This post must be written with a computer keyboard since, over the years, my penmanship has become virtually indecipherable. It doesn’t take a consummate genius to look at the title of this writing and determine that it addresses Internet addiction. However, it is unusual to fully recognize in oneself that an addiction has indeed set in, and is almost certainly going to become unmanageable, if it has not already. I consider myself quite fortunate to “suffer” from insomnia from time to time, and this morning at 2:30 a.m, I woke suddenly to the realization that I am, in fact, obsessed.
As I came to my waking senses, I slowly understood that the Internet was all I was thinking about: “When will I post this?”, “How should I deal with that?”, “Have I encountered a person of ‘questionable’ intentions?” and “Is this person genuinely what he claims to be?” The list could go on and on.
I did not consider going back to sleep.
After completing some crucial tasks-especially brewing my first cup of coffee-I turned on my table lamp, then pushed the magic button. The computer refused to start. I checked every plug and cord imaginable, and finally, in defeat, considered the options of watching the morning news or even trying to write this piece longhand (both somewhat disastrous considerations). After 3 or 4 attempts, I sat myself down, resigned to my fate, and dramatically vowed never to use the electronic beast again. Out of the corner of my eye, I saw the machine come to life, and felt a wave of relief as I noticed the Windows logo lovingly distract me from my scribbling across the room.
Since I believe I am also a writer, I was relieved to think my keyboard would soon be in use, hopefully with lightning speed. As an addict, I tend to set unreasonably high standards for myself, and no strike is in sight, so the soft glow of the lamp and glare of the screen will have to suffice. Another crazed characteristic of a junkie is to approach his object of need with unparallelled enthusiasm, with leads to neglect (or abuse) of anyone or anything that gets in the way of satisfaction. “The dog won’t stop licking my leg!”, yell at the animal or kick it away. “I have to blow my nose!”, snuff it up until it hits the keys. “Damn, I’m getting cold, I need my robe!”, screw that, I’ll wait until it becomes unbearable.
Some may counter that such reactions can be reasonable, yet the degree is not. Anger and frustration with such mundane variables, in retrospect, becomes astonishingly substantial and even self-destructive.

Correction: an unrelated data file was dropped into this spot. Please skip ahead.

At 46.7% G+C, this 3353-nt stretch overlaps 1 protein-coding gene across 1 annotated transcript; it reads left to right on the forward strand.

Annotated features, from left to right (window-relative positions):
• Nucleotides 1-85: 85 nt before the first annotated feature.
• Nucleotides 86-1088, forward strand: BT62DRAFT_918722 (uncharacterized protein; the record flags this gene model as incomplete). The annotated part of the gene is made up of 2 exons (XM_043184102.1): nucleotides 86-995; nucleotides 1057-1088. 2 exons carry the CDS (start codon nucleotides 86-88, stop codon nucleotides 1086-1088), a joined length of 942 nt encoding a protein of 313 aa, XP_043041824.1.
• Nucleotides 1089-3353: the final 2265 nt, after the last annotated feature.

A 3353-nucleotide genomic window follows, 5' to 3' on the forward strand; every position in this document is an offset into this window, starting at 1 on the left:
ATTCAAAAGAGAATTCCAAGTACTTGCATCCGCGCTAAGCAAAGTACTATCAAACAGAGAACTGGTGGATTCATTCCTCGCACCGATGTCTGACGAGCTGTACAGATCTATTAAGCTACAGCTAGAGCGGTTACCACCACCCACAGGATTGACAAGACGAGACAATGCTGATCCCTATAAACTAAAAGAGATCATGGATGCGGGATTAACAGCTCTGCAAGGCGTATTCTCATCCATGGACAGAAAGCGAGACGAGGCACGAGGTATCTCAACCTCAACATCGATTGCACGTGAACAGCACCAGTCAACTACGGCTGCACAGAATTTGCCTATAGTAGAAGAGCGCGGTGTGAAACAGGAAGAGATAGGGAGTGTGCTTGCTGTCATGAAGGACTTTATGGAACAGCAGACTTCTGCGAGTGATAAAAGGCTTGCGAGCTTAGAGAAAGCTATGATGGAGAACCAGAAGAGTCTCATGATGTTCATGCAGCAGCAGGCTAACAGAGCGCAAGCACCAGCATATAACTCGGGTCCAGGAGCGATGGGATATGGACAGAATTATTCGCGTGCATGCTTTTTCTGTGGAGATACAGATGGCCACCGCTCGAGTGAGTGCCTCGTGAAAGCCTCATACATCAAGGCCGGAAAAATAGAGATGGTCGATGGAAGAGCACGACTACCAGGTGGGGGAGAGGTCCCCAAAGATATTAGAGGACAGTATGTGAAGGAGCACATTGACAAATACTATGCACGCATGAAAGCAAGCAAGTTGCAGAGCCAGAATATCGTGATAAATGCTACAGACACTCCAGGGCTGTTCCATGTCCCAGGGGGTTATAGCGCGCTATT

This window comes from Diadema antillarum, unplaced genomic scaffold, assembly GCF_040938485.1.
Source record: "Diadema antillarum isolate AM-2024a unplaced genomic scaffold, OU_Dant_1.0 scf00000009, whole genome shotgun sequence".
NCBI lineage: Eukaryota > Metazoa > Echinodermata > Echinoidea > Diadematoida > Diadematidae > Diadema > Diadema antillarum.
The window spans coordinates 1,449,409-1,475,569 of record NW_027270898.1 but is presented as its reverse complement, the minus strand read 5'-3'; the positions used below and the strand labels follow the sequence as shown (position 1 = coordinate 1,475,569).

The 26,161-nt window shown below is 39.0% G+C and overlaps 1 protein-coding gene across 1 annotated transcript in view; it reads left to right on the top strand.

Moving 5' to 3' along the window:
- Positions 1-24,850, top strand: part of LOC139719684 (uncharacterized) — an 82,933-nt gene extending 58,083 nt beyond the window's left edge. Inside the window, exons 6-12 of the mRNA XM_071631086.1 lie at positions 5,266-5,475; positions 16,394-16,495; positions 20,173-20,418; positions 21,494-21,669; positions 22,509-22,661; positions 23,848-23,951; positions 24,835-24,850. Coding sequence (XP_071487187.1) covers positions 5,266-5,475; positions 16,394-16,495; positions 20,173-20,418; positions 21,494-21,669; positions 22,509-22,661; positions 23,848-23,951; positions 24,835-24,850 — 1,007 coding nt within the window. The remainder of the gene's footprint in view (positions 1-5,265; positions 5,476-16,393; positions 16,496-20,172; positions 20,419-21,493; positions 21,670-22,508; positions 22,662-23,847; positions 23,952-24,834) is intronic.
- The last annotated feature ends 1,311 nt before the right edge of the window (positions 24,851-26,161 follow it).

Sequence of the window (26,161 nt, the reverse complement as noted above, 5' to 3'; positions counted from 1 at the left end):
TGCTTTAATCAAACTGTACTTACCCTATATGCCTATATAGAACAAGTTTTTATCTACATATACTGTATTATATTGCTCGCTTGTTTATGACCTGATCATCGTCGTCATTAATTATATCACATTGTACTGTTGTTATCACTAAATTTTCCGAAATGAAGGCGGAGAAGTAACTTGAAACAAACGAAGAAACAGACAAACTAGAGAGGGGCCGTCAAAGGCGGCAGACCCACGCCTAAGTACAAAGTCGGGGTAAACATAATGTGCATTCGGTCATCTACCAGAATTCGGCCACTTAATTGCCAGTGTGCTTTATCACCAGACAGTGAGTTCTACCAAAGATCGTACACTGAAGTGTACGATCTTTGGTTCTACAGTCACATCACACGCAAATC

One of the hallmarks of addiction is the predisposition to chase the object of desire into unimaginably brutal despair, or even worse. Yet, no matter the ramifications, the authentic addict will continue in his maniacal search for gratification. This type of fanatic is not often conscious of such insanity, so in this case I am lucky that the writing impulse woke me and demanded its own expression. I would argue that writing, as opposed to the essentially mindless greed of “the hunt” is a far more mindful and conscious pastime.
Rationalizing my obsession with the Internet, I began to mentally sort, one by one, the tasks I felt I needed to perform on Twitter, Facebook, Google+, LinkedIn, Tumblr, etc., and why: “If I don’t respond to so and so, what will they think of me?”, “What if the momentum I’ve enjoyed slows, or even ceases?”
“How will they know I still exist?”,
which can lead, unfortunately, but almost inevitably, to the question,
“How will I know I even exist?”
Therein lies the “unimaginably brutal despair” I mentioned earlier. Alcoholics Anonymous’ phraseology is “pitiful and incomprehensible demoralization,” which is far superior to my own, yet basically the same. My life had become defined by my addiction to the Internet, and I realized I had to slow or even stop its progression. Yearning for success, friendship, admiration, and even the elusive fame to which we all seem to aspire out of my own realm had become an exhausting, self-defeating cycle. At this realization, all I finally wanted was the comfort of my own luxurious blankets, the dear caress of my lover.
Every addict craves fulfillment, no matter the consequence. The difference between such healthy gratification and its obsessive alternative (not to imply any sort of choice involved) is to be found in the ramifications inherent in human behavior. If I can not find what I truly need in my day to day affairs, then I just may be prone to addiction.